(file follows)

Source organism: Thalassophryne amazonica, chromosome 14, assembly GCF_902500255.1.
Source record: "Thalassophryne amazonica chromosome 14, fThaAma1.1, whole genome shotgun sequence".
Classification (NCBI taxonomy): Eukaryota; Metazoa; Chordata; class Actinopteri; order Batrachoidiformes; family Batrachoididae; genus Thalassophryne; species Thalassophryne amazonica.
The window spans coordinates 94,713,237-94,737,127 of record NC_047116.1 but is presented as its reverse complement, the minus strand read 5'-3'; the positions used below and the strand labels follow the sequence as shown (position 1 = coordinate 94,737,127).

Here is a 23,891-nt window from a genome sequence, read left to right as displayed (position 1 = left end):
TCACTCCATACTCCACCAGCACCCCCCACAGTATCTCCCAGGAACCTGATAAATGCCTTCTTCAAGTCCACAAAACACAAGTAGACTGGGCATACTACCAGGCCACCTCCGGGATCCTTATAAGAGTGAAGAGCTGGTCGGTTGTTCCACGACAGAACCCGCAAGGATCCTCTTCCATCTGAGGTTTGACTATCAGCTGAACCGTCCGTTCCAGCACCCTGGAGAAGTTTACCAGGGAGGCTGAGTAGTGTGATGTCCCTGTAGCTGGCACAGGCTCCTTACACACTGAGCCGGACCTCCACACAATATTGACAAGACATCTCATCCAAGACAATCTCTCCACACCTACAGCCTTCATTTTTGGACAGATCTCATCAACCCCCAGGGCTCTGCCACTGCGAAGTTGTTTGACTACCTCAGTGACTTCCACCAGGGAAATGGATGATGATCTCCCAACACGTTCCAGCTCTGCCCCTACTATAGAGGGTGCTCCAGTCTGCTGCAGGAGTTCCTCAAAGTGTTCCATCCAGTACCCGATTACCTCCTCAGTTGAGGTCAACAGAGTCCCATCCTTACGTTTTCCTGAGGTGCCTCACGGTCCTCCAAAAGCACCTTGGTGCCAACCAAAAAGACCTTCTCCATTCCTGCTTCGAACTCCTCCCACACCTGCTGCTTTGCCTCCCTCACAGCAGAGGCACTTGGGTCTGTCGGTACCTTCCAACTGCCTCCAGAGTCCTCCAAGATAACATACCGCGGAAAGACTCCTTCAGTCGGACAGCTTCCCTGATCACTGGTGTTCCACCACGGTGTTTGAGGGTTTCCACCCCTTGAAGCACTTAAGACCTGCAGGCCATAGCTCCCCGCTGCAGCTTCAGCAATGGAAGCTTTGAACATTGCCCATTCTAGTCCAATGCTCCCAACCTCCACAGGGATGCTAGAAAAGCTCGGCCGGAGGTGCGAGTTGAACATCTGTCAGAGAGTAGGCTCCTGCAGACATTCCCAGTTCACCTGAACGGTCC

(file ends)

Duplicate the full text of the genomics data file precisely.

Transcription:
Source organism: Thalassophryne amazonica, chromosome 14, assembly GCF_902500255.1.
Source record: "Thalassophryne amazonica chromosome 14, fThaAma1.1, whole genome shotgun sequence".
Classification (NCBI taxonomy): Eukaryota; Metazoa; Chordata; class Actinopteri; order Batrachoidiformes; family Batrachoididae; genus Thalassophryne; species Thalassophryne amazonica.
The window spans coordinates 94,713,237-94,737,127 of record NC_047116.1 but is presented as its reverse complement, the minus strand read 5'-3'; the positions used below and the strand labels follow the sequence as shown (position 1 = coordinate 94,737,127).

Here is a 23,891-nt window from a genome sequence, read left to right as displayed (position 1 = left end):
TCACTCCATACTCCACCAGCACCCCCCACAGTATCTCCCAGGAACCTGATAAATGCCTTCTTCAAGTCCACAAAACACAAGTAGACTGGGCATACTACCAGGCCACCTCCGGGATCCTTATAAGAGTGAAGAGCTGGTCGGTTGTTCCACGACAGAACCCGCAAGGATCCTCTTCCATCTGAGGTTTGACTATCAGCTGAACCGTCCGTTCCAGCACCCTGGAGAAGTTTACCAGGGAGGCTGAGTAGTGTGATGTCCCTGTAGCTGGCACAGGCTCCTTACACACTGAGCCGGACCTCCACACAATATTGACAAGACATCTCATCCAAGACAATCTCTCCACACCTACAGCCTTCATTTTTGGACAGATCTCATCAACCCCCAGGGCTCTGCCACTGCGAAGTTGTTTGACTACCTCAGTGACTTCCACCAGGGAAATGGATGATGATCTCCCAACACGTTCCAGCTCTGCCCCTACTATAGAGGGTGCTCCAGTCTGCTGCAGGAGTTCCTCAAAGTGTTCCATCCAGTACCCGATTACCTCCTCAGTTGAGGTCAACAGAGTCCCATCCTTACGTTTTCCTGAGGTGCCTCACGGTCCTCCAAAAGCACCTTGGTGCCAACCAAAAAGACCTTCTCCATTCCTGCTTCGAACTCCTCCCACACCTGCTGCTTTGCCTCCCTCACAGCAGAGGCACTTGGGTCTGTCGGTACCTTCCAACTGCCTCCAGAGTCCTCCAAGATAACATACCGCGGAAAGACTCCTTCAGTCGGACAGCTTCCCTGATCACTGGTGTTCCACCACGGTGTTTGAGGGTTTCCACCCCTTGAAGCACTTAAGACCTGCAGGCCATAGCTCCCCGCTGCAGCTTCAGCAATGGAAGCTTTGAACATTGCCCATTCTAGTCCAATGCTCCCAACCTCCACAGGGATGCTAGAAAAGCTCGGCCGGAGGTGCGAGTTGAACATCTGTCAGAGAGTAGGCTCCTGCAGACATTCCCAGTTCACCTGAACGGTCC